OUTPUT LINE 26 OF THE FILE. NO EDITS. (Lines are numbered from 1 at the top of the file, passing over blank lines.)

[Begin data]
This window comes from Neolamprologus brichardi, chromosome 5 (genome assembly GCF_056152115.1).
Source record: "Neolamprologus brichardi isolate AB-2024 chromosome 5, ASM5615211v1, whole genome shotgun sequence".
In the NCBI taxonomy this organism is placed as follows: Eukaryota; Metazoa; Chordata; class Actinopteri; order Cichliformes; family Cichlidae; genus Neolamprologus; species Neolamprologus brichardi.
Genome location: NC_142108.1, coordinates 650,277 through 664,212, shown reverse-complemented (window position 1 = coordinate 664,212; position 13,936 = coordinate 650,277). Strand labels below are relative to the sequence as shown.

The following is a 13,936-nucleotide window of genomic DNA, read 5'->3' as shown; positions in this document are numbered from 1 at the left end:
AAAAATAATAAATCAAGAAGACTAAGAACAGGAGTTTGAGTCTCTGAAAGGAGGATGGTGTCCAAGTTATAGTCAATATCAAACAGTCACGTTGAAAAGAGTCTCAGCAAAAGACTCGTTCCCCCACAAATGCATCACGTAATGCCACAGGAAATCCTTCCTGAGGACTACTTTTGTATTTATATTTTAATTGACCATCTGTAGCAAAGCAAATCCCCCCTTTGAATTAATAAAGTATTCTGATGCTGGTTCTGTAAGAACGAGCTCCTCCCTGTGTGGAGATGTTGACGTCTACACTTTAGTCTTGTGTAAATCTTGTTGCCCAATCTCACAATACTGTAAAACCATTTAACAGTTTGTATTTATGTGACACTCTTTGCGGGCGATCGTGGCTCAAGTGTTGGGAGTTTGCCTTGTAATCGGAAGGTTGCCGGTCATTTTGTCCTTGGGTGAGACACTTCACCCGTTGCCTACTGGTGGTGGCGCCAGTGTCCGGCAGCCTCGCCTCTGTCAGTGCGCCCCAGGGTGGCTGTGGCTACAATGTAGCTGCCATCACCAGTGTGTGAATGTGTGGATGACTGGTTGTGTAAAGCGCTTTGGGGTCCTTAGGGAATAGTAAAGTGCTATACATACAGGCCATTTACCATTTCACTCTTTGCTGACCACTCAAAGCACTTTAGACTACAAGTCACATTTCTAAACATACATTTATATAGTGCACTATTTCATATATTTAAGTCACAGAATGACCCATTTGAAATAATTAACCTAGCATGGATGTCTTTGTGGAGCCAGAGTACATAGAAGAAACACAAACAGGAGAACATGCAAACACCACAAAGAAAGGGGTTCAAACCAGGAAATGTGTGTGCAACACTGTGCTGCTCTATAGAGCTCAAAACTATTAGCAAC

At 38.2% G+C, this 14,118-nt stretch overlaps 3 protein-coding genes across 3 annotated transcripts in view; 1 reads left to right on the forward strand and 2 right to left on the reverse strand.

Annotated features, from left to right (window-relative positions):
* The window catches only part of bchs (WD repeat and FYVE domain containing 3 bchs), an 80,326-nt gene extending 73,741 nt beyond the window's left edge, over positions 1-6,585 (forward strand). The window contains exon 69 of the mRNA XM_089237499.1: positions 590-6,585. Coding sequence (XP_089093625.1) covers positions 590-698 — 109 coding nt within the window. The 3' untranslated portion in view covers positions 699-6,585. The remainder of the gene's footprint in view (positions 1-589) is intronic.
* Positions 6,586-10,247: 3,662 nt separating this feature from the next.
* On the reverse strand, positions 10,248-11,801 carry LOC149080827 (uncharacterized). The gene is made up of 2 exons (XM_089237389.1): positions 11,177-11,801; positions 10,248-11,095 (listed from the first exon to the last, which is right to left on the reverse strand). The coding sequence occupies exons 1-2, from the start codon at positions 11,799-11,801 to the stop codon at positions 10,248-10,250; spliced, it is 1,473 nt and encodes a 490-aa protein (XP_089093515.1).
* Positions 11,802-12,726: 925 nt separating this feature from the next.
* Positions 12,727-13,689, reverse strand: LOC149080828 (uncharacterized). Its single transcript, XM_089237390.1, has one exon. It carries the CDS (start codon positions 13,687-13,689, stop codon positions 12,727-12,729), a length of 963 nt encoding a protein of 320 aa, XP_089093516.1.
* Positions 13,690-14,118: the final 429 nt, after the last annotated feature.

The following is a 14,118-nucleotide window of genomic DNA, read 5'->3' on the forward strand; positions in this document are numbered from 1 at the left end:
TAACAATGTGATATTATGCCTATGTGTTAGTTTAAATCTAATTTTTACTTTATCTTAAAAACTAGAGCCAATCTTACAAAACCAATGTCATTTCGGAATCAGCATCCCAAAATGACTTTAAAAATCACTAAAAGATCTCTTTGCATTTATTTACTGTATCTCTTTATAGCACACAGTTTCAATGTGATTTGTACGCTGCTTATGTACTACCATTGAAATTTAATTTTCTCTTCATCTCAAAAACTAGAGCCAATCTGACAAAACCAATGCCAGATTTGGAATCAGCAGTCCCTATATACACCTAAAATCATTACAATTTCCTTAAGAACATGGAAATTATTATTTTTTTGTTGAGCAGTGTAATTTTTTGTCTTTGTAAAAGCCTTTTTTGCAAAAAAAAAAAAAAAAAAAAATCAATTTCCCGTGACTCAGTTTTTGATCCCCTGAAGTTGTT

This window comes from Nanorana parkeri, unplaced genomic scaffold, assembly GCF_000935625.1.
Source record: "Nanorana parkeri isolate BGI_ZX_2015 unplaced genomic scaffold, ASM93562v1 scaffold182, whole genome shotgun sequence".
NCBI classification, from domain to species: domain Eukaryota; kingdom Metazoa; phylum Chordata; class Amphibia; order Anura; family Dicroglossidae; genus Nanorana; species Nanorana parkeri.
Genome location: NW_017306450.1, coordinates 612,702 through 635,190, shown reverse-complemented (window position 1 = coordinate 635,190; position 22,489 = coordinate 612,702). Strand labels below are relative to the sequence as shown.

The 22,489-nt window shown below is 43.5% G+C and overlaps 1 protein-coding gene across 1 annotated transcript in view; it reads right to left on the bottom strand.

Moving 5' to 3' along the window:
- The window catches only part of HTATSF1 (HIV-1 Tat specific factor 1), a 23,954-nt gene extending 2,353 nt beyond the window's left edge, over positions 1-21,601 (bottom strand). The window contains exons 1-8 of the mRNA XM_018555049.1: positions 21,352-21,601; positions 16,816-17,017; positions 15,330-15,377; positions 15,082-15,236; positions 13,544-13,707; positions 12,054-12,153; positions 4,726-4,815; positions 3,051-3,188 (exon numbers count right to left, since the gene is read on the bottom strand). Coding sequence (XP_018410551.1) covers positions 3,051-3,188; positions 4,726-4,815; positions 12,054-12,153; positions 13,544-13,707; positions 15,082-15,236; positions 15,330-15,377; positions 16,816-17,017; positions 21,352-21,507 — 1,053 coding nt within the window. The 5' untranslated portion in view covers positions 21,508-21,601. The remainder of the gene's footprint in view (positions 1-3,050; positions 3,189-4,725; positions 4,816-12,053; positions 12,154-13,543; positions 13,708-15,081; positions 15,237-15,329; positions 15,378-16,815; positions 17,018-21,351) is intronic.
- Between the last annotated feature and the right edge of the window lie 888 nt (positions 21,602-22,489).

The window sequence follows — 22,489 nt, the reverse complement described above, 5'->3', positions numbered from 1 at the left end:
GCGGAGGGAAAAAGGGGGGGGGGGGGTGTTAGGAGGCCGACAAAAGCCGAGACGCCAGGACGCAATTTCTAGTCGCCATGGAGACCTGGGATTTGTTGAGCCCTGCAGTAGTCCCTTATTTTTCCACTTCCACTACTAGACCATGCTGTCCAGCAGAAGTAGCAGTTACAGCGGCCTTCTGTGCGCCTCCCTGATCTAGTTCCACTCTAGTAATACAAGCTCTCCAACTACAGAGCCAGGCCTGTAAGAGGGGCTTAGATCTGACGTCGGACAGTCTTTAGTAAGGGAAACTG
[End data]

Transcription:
GCGGAGGGAAAAAGGGGGGGGGGGGGTGTTAGGAGGCCGACAAAAGCCGAGACGCCAGGACGCAATTTCTAGTCGCCATGGAGACCTGGGATTTGTTGAGCCCTGCAGTAGTCCCTTATTTTTCCACTTCCACTACTAGACCATGCTGTCCAGCAGAAGTAGCAGTTACAGCGGCCTTCTGTGCGCCTCCCTGATCTAGTTCCACTCTAGTAATACAAGCTCTCCAACTACAGAGCCAGGCCTGTAAGAGGGGCTTAGATCTGACGTCGGACAGTCTTTAGTAAGGGAAACTG